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NY Times and NPR on Exodus International’s Change in Direction

Jim Burroway

July 7th, 2012

The New York Times describes the ex-gay movement as being convulsed by Exodus International president Alan Chambers turning away from Reparative Therapy and other forms of Sexual Orientation Change Efforts (SOCE). You can see some of those “convulsions” from NARTH’s David Pickup, who claims that “my homosexual feelings began to dissipate and attractions for women grew” as a result of Reparative Therapy. PFOX’s Greg Quinlan plays armchair psychologist and says, “I think Mr. Chambers is tired of his own personal struggles, so he’s making excuses for them by making sweeping generalizations about others.”

And from a theological standpoint, Robert Gagnon has come forward to denounce Chambers’s move. And you can always tell when Gagnon gets upset that others don’t recognize the sheer genius of his theological insights. (Right Timothy?) He countered Chambers’s move with a 35-page response (PDF: 729KB/35 pages!). I’ll let you read it. Chambers himself hasn’t responded, but in the broken-clock-is-still-right-twice-a-day category, I’ll suggest you look at how Exodus former VP Randy Thomas reacts. I’ve had plenty of disagreements with Thomas on a number of things, but I’ve always enjoyed his wit. He’s in fine form today.

Gagnon’s irritation with Exodus is not insignificant. It was only a year ago when Gagnon gave a Wednesday morning plenary talk at the Exodus conference in Ridgecrest, North Carolina, followed by two workshops. It was his first time spelling at Exodus, and I’m guessing it will probably be his last.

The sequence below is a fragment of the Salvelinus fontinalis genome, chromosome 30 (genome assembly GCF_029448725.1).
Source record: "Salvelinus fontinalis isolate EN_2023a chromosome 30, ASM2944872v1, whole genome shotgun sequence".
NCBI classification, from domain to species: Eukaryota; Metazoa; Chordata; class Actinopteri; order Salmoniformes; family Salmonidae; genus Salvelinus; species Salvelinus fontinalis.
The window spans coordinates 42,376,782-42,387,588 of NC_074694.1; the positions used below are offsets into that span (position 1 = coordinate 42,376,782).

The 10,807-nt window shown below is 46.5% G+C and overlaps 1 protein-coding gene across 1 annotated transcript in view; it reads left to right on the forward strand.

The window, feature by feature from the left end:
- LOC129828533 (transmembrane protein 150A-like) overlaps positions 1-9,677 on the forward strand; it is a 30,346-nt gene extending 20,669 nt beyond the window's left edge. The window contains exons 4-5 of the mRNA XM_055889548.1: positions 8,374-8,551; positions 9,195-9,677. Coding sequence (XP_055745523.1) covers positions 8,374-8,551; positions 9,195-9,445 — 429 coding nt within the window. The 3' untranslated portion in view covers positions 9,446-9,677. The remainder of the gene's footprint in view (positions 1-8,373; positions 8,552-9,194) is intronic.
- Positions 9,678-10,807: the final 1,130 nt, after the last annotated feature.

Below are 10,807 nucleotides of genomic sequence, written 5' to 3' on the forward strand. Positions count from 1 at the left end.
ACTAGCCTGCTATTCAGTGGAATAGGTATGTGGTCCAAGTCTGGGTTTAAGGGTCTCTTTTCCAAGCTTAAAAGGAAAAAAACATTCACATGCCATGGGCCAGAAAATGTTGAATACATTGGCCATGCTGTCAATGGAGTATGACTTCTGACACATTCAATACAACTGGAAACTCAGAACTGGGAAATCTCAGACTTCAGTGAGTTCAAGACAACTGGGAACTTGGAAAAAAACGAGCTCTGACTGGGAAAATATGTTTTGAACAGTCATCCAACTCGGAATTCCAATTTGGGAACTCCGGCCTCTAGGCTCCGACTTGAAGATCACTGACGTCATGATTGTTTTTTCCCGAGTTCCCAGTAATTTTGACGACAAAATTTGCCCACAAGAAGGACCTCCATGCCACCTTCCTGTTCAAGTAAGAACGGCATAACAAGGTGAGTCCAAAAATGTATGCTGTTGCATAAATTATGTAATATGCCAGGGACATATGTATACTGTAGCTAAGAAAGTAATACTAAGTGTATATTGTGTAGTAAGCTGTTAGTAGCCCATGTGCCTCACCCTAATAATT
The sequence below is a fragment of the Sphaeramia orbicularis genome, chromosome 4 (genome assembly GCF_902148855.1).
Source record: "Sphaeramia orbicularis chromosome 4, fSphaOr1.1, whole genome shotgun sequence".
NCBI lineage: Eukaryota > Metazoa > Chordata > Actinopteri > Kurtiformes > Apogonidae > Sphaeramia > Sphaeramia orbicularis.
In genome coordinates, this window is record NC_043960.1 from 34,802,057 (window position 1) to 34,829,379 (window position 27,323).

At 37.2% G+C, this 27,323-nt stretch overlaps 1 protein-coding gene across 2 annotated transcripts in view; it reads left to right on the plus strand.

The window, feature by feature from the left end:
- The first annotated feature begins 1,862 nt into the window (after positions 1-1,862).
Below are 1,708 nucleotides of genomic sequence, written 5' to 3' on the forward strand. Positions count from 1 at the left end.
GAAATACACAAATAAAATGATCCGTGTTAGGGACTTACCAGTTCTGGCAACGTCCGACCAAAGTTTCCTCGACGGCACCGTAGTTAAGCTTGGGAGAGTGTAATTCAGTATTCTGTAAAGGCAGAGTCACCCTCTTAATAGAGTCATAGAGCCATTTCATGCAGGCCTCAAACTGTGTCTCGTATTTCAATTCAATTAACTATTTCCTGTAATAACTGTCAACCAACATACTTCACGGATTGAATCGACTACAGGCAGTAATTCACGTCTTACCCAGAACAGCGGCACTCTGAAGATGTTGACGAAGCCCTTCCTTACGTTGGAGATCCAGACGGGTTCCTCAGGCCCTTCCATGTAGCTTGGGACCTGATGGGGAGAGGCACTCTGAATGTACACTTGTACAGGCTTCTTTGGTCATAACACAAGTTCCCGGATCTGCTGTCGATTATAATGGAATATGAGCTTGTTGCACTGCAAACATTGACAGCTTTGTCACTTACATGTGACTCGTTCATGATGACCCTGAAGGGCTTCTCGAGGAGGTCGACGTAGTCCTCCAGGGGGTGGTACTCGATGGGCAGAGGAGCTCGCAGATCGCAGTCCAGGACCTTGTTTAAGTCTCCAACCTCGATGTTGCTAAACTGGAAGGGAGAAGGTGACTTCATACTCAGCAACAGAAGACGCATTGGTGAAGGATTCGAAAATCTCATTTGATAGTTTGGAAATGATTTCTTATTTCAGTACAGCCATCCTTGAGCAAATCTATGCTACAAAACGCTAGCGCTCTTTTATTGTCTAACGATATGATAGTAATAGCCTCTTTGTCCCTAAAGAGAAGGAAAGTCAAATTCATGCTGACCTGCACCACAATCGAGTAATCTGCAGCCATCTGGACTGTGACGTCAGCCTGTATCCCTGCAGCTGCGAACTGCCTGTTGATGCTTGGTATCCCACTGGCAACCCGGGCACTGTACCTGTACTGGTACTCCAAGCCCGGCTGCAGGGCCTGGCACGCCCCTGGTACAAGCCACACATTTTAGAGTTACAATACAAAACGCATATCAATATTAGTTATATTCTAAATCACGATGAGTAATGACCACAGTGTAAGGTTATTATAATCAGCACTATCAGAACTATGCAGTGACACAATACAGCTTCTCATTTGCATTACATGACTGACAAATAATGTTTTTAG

NPR’s All Things Considered also featured a story in Exodus International yesterday. You can find audio and a write-up here. In this interview, Chambers talks about another of the many reasons for his change in emphasis: “I believe we’ve been hypocritical. I believe that we have looked at the issue of same-sex attraction differently than we look at anything else.” He expanded on this theme during his opening night plenary talk at the Exodus Conference, and it became an interesting topic for an informal Q&A the next day, which I will talk more about next week.

My very short take-away from my own first-hand experience at the conference is this: There really are significant changes afoot at Exodus. And having looked around and engaged in some rather significant conversations in St. Paul, I have come to the conclusion that change is possible at Exodus. But it has been neither instantaneous nor complete. And if it does come about, it will only be after a very long struggle.

Comments

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Craig L. Adams
July 7th, 2012 | LINK

Thanks, Jim. I hadn’t seen that piece by Randy Thomas. I appreciate your reporting.

Tor
July 7th, 2012 | LINK

They have been saying change is possible for us, for years. Perhaps change is possible for them, as well.

Timothy Kincaid
July 7th, 2012 | LINK

I respect Alan for taking the difficult path of change. It will be tough, I’m sure.

But if Robert Gagnon is ranting about you, you know you are on the right path

bill johnson
July 7th, 2012 | LINK

Robert Gagnon was commenting on the Christian post story that covered his call for Alan to be removed and then the Christian post shut down the commenting section on that story. I would not be surprised if the comments were closed at the request of Gagnon, he was getting hit on his motivation for posting the piece and he always got real defensive on that point.

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